Authors

Presenter(s)

Ryan J. Maguire, Lauren Ashley Stoops

Comments

This poster reflects research conducted as part of a course project designed to give students experience in the research process. Course: CHM 304L

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Description

Self-assembling systems, such as micelles, have a variety of applications in biological organisms. Their unique properties include an ability to achieve a relatively stable, far-from-equilibrium state that in turn yields a number of unique aspects upon an individual system. Distinct properties of a far-from-equilibrium system include unusually low shear-viscosity, a lower degree of packing in the polar head groups, a higher degree of packing in the hydrophilic hydrocarbon chains, and an overall increase in chaos. These properties allow biological systems to conserve heat, especially due to the unique intermolecular interactions demonstrated through the shear-viscosity. These studies provide possible macroscopic uses for micelles and other far-from-equilibrium systems to ultimately reduce the waste heat emitted by humanity and instead utilize this heat as energy, ultimately limiting the impact of human actions on climate change and conserving Earth's ecological systems.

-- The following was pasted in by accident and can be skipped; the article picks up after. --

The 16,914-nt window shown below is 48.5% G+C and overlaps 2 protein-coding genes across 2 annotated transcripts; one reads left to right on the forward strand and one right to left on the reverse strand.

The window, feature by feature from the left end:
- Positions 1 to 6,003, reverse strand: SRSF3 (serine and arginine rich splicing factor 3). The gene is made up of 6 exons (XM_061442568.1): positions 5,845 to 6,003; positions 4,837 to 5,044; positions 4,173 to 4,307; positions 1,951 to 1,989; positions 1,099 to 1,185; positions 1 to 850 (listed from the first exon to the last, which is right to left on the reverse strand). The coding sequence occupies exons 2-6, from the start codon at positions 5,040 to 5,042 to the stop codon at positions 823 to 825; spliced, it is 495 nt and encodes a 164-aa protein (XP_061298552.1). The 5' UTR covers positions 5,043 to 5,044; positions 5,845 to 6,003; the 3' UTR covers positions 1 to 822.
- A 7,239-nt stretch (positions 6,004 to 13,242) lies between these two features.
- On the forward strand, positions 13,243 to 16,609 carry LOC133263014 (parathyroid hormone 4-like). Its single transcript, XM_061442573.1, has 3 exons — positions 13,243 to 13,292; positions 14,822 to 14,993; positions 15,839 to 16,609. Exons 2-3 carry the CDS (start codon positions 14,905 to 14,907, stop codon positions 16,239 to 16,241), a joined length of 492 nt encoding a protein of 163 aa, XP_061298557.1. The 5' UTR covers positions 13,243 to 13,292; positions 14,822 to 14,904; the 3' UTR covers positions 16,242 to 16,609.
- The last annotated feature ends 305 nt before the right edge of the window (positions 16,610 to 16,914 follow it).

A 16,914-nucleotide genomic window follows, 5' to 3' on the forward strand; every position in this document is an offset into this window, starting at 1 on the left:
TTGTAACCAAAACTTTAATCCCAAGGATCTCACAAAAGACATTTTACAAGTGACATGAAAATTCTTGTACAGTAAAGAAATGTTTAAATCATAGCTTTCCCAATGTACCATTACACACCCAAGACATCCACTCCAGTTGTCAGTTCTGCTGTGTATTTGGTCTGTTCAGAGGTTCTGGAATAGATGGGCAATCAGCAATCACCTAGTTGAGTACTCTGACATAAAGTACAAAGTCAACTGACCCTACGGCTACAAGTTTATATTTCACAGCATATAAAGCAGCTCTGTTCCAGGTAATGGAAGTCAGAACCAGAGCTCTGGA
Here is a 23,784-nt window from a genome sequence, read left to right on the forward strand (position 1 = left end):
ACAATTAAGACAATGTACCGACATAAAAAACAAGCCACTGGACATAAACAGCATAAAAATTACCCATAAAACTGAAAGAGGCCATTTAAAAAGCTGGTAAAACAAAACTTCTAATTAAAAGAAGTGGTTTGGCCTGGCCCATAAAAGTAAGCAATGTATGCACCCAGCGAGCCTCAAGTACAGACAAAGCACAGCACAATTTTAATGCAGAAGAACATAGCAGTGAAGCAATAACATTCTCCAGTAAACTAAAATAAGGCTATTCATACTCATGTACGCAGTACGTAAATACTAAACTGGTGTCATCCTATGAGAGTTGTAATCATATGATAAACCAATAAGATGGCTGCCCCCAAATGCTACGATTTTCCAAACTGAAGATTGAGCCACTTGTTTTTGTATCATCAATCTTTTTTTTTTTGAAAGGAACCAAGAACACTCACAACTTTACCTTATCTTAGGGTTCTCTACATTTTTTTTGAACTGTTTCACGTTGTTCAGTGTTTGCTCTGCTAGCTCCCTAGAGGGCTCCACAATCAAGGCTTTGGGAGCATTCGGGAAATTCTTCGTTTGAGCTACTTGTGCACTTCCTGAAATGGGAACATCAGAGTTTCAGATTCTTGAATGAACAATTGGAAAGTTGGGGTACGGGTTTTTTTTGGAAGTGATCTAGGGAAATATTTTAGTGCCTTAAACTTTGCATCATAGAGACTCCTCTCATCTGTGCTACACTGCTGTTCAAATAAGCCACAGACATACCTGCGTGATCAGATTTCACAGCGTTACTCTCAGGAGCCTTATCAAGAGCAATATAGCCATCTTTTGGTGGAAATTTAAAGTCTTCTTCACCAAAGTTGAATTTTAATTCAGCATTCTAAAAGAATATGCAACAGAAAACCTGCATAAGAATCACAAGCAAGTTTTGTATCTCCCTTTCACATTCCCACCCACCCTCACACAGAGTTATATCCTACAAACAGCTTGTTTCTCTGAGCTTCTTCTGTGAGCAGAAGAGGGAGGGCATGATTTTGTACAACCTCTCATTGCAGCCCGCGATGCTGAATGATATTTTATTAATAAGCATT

Publication Date

4-22-2021

Project Designation

Course Project

Primary Advisor

Yoon S. Lee

Primary Advisor's Department

Chemistry

Keywords

Stander Symposium Posters, College of Arts and Sciences

United Nations Sustainable Development Goals

Climate Action

Measured Properties and Possible Applications of Far-From-Equilibrium Systems

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